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Superfund Research Program
Research Brief 249: Newly Discovered Cells Regenerate Liver Tissue Without Forming Tumors
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The mechanisms that allow the liver to repair and regenerate itself have long been a matter of debate. Now researchers, through the University of California, San Diego (UCSD) Superfund Research Program (SRP) Center, have discovered a population of liver cells that are better at regenerating liver tissue than ordinary liver cells, or hepatocytes. The study is the first to identify these so-called "hybrid hepatocytes" and show that they are able to regenerate liver tissue without giving rise to cancer. While most of the work described in the study was done in mouse models, the researchers also found similar cells in human livers.
Of all major organs, the liver has the highest capacity to regenerate — that's why many liver diseases, including cirrhosis and hepatitis, can often be cured by transplanting a piece of liver from a healthy donor. The liver's regenerative properties were previously credited to a population of adult stem cells known as oval cells. But recent studies concluded that oval cells don’t give rise to hepatocytes; instead, they develop into bile duct cells. These findings prompted researchers to begin looking elsewhere for the source of new hepatocytes in liver regeneration.
Researchers, led by UCSD distinguished professor Michael Karin, Ph.D., traced the cells responsible for replenishing hepatocytes following chronic liver injury induced by exposure to carbon tetrachloride, a common environmental toxicant. That's when they found a unique population of hepatocytes located in one specific area of the liver, called the portal triad. These special hepatocytes, the researchers found, undergo extensive proliferation and replenish liver mass after chronic liver injuries. Since the cells are similar to normal hepatocytes but express low levels of bile duct cell-specific genes, the researchers called them "hybrid hepatocytes."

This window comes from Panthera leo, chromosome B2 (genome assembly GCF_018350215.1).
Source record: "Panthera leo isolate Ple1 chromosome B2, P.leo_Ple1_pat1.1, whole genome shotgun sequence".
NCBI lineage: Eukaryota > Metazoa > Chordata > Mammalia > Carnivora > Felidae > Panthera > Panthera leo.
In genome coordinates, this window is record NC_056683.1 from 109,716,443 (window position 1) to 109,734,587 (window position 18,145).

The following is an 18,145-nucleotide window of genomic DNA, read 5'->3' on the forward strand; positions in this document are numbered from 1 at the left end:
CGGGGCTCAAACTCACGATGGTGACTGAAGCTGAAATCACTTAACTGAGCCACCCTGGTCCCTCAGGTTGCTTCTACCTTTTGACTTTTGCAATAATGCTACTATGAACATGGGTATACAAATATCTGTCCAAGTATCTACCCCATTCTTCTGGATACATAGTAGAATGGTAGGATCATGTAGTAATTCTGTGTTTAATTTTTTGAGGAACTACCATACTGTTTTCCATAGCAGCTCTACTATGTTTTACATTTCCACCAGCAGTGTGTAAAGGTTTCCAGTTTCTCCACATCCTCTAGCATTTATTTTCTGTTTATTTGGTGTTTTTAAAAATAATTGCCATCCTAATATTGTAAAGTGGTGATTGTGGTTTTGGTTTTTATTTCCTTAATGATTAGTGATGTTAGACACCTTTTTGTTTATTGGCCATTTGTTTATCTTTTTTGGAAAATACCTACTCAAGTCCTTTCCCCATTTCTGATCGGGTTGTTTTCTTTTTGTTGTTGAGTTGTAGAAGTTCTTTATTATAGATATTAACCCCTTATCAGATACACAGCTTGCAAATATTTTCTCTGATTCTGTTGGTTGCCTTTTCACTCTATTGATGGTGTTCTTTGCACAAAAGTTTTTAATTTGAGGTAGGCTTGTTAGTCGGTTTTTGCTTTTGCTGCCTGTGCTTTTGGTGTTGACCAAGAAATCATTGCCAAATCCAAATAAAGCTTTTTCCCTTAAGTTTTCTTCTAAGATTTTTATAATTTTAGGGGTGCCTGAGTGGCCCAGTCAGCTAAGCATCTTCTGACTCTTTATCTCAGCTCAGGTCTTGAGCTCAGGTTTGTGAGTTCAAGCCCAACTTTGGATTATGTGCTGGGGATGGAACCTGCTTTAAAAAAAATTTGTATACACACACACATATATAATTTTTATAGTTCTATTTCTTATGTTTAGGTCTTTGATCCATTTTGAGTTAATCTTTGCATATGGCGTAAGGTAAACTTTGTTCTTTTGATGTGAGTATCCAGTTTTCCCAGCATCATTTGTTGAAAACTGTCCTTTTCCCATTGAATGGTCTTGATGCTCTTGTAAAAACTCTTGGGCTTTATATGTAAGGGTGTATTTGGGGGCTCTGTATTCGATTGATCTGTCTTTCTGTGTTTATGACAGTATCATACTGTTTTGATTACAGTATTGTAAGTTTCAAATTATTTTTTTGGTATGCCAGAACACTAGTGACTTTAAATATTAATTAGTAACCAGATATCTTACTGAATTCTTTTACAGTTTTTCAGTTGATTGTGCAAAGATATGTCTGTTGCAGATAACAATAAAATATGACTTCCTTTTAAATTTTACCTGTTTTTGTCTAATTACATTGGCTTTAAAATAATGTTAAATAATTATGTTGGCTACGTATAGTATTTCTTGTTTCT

A Hybrid Cell with Unique Characteristics
Researchers isolated hybrid hepatocytes, conventional hepatocytes, and bile duct cells and analyzed the differences in their transcriptome, the set of all RNA molecules in the cell. Because RNA is involved in gene expression, the transcriptome helps explain how the cell may respond to damage and how hybrid hepatocytes differ from other cells in the liver in terms of gene activity. From the analysis, they saw that hybrid hepatocytes were very similar to conventional hepatocytes but diverged in a few ways that may help explain how they repair liver tissue without leading to tumor cells.
They found that hybrid hepatocytes repressed genes involved in oxidative metabolism, which are expressed at high levels in conventional hepatocytes. This suggests that hybrid hepatocytes block the genes and proteins that would generate mutagenic metabolites and cause oxidative stress, preventing pathways that could ultimately lead to cancer. This may also explain why hybrid hepatocytes are less sensitive to chronic damage caused by toxic chemicals, like carbon tetrachloride.
In hybrid hepatocytes, the scientists also found higher expression of protective genes that are essentially shut off in tumor tissue. Because of this expression, hybrid hepatocytes maintain high levels of proteins that are critical to detoxifying potentially damaging chemicals and their metabolites.
Repopulating Cells to Prevent Liver Failure
Many other research labs around the world are working on ways to use stem cells to repopulate diseased livers and prevent liver failure. While stem cells hold a lot of promise for regenerative medicine, it can be difficult to ensure that they stop proliferating when their therapeutic job is done. As a result, stem cells carry a high risk of giving rise to tumors.
"Although hybrid hepatocytes are not stem cells, thus far they seem to be the most effective in rescuing a diseased liver from complete failure," said Joan Font-Burgada, Ph.D., postdoctoral researcher in Karin’s lab and first author of the study.
To test the safety of hybrid hepatocytes, Karin's team examined three different mouse models of liver cancer. They found no signs of hybrid hepatocytes in any of the tumors, leading the researchers to conclude that these cells don’t contribute to liver cancer caused by obesity-induced hepatitis or chemical carcinogens.
"Hybrid hepatocytes represent not only the most effective way to repair a diseased liver, but also the safest way to prevent fatal liver failure by cell transplantation," Karin said.
The study, published in the journal Cell, was conducted through the UCSD SRP Center, which is focused on the effects of toxicants on liver metabolism and functionality.
For More Information Contact:
Department of Pharmacology
Leichtag Biomedical Research Building, Room 214
La Jolla, CA 92093-0723
To learn more about this research, please refer to the following sources:
- Font-Burgada, Joan, Shabnam Shalapour, Santhini Ramasamy, Brian Hsueh, David Rossell, Atsushi Umemura, Koji Taniguchi, Hayato Nakagawa, Mark A. Valasek, L. Ye, Janel L. Kopp, Maike Sander, Hannah Carter, Karl Deisseroth, Inder M. Verma, and Michael Karin. 2015. Hybrid periportal hepatocytes regenerate the injured liver without giving rise to cancer. Cell. 162(4):766-779. doi:10.1016/j.cell.2015.07.026PMID:26276631
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